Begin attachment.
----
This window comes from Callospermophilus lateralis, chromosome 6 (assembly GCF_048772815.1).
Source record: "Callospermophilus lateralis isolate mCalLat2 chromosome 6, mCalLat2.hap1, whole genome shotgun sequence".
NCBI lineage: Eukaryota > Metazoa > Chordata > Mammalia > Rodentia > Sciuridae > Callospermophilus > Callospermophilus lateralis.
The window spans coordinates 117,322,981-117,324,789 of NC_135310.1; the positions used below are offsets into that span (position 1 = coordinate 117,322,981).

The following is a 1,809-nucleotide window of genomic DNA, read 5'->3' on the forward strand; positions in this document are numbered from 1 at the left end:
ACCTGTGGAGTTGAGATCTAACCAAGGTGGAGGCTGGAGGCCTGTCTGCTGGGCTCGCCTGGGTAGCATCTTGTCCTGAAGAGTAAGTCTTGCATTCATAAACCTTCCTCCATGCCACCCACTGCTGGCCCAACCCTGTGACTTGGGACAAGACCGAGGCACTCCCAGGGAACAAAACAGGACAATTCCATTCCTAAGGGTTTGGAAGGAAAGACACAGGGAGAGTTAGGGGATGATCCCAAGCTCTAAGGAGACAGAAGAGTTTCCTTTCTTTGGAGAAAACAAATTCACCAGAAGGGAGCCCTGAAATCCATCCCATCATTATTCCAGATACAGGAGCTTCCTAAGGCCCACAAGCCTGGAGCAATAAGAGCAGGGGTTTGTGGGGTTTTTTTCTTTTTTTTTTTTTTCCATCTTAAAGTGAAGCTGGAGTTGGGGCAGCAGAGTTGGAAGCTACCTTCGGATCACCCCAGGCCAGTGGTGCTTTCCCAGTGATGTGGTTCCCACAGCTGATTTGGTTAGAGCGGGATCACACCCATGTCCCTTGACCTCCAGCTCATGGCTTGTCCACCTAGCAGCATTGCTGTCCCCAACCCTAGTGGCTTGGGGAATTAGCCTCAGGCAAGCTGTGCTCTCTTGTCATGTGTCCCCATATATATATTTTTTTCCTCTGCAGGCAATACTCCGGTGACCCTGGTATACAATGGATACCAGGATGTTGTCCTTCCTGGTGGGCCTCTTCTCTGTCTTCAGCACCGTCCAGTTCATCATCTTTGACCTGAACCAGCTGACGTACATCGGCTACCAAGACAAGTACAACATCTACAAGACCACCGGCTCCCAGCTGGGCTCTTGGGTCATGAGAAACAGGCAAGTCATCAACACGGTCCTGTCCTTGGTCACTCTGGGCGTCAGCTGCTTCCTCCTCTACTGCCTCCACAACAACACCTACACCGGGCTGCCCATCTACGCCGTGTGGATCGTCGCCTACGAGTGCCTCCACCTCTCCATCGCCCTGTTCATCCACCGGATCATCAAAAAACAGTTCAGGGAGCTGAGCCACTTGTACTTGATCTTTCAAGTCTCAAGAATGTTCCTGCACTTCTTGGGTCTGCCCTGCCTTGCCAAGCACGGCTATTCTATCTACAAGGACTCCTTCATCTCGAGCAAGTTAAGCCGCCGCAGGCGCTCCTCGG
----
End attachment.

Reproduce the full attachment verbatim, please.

This window comes from Callospermophilus lateralis, chromosome 6 (assembly GCF_048772815.1).
Source record: "Callospermophilus lateralis isolate mCalLat2 chromosome 6, mCalLat2.hap1, whole genome shotgun sequence".
NCBI lineage: Eukaryota > Metazoa > Chordata > Mammalia > Rodentia > Sciuridae > Callospermophilus > Callospermophilus lateralis.
The window spans coordinates 117,322,981-117,324,789 of NC_135310.1; the positions used below are offsets into that span (position 1 = coordinate 117,322,981).

The following is a 1,809-nucleotide window of genomic DNA, read 5'->3' on the forward strand; positions in this document are numbered from 1 at the left end:
ACCTGTGGAGTTGAGATCTAACCAAGGTGGAGGCTGGAGGCCTGTCTGCTGGGCTCGCCTGGGTAGCATCTTGTCCTGAAGAGTAAGTCTTGCATTCATAAACCTTCCTCCATGCCACCCACTGCTGGCCCAACCCTGTGACTTGGGACAAGACCGAGGCACTCCCAGGGAACAAAACAGGACAATTCCATTCCTAAGGGTTTGGAAGGAAAGACACAGGGAGAGTTAGGGGATGATCCCAAGCTCTAAGGAGACAGAAGAGTTTCCTTTCTTTGGAGAAAACAAATTCACCAGAAGGGAGCCCTGAAATCCATCCCATCATTATTCCAGATACAGGAGCTTCCTAAGGCCCACAAGCCTGGAGCAATAAGAGCAGGGGTTTGTGGGGTTTTTTTCTTTTTTTTTTTTTTCCATCTTAAAGTGAAGCTGGAGTTGGGGCAGCAGAGTTGGAAGCTACCTTCGGATCACCCCAGGCCAGTGGTGCTTTCCCAGTGATGTGGTTCCCACAGCTGATTTGGTTAGAGCGGGATCACACCCATGTCCCTTGACCTCCAGCTCATGGCTTGTCCACCTAGCAGCATTGCTGTCCCCAACCCTAGTGGCTTGGGGAATTAGCCTCAGGCAAGCTGTGCTCTCTTGTCATGTGTCCCCATATATATATTTTTTTCCTCTGCAGGCAATACTCCGGTGACCCTGGTATACAATGGATACCAGGATGTTGTCCTTCCTGGTGGGCCTCTTCTCTGTCTTCAGCACCGTCCAGTTCATCATCTTTGACCTGAACCAGCTGACGTACATCGGCTACCAAGACAAGTACAACATCTACAAGACCACCGGCTCCCAGCTGGGCTCTTGGGTCATGAGAAACAGGCAAGTCATCAACACGGTCCTGTCCTTGGTCACTCTGGGCGTCAGCTGCTTCCTCCTCTACTGCCTCCACAACAACACCTACACCGGGCTGCCCATCTACGCCGTGTGGATCGTCGCCTACGAGTGCCTCCACCTCTCCATCGCCCTGTTCATCCACCGGATCATCAAAAAACAGTTCAGGGAGCTGAGCCACTTGTACTTGATCTTTCAAGTCTCAAGAATGTTCCTGCACTTCTTGGGTCTGCCCTGCCTTGCCAAGCACGGCTATTCTATCTACAAGGACTCCTTCATCTCGAGCAAGTTAAGCCGCCGCAGGCGCTCCTCGG